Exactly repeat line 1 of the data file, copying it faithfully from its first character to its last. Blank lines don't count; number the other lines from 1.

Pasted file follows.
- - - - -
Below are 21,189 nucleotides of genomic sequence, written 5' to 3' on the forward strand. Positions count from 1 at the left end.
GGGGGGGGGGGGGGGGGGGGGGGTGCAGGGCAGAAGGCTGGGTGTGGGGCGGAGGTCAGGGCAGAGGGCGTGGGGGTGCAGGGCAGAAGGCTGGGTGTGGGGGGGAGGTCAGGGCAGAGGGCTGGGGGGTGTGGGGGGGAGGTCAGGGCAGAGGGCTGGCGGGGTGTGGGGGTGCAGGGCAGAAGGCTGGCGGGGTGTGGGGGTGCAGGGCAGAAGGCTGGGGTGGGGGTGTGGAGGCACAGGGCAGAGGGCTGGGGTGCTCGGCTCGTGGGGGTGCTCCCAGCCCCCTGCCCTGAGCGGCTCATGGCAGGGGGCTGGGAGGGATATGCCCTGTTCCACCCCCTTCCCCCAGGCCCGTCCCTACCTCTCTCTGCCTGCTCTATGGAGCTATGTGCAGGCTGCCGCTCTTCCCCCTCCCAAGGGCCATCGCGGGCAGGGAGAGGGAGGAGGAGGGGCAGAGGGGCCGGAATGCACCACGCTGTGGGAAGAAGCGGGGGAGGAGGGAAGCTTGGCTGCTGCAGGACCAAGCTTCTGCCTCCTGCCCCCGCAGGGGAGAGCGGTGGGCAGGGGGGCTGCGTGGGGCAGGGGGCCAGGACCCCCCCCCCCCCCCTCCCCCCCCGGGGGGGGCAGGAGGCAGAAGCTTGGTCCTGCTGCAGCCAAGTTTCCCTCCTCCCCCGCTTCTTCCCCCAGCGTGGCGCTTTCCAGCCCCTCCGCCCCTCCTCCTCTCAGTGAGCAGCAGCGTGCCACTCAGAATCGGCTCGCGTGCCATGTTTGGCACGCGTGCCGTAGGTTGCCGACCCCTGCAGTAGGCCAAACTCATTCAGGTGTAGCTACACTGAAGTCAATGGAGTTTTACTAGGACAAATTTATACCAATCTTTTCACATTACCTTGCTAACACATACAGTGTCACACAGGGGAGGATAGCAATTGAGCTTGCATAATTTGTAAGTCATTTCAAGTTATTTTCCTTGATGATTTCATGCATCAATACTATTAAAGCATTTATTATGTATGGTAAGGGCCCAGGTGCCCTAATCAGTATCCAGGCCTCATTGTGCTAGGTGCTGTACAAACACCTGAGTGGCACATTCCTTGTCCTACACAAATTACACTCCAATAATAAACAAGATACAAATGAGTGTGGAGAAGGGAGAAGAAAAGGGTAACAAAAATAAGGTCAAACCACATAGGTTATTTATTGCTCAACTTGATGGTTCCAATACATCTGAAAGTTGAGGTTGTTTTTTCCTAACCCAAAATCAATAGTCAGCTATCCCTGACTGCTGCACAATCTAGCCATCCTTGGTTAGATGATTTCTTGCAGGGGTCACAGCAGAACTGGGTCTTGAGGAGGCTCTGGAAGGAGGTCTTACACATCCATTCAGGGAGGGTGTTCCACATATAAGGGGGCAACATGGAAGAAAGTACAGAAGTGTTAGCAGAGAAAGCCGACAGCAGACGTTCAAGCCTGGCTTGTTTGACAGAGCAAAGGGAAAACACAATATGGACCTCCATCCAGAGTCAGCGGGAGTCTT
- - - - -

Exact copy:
Below are 21,189 nucleotides of genomic sequence, written 5' to 3' on the forward strand. Positions count from 1 at the left end.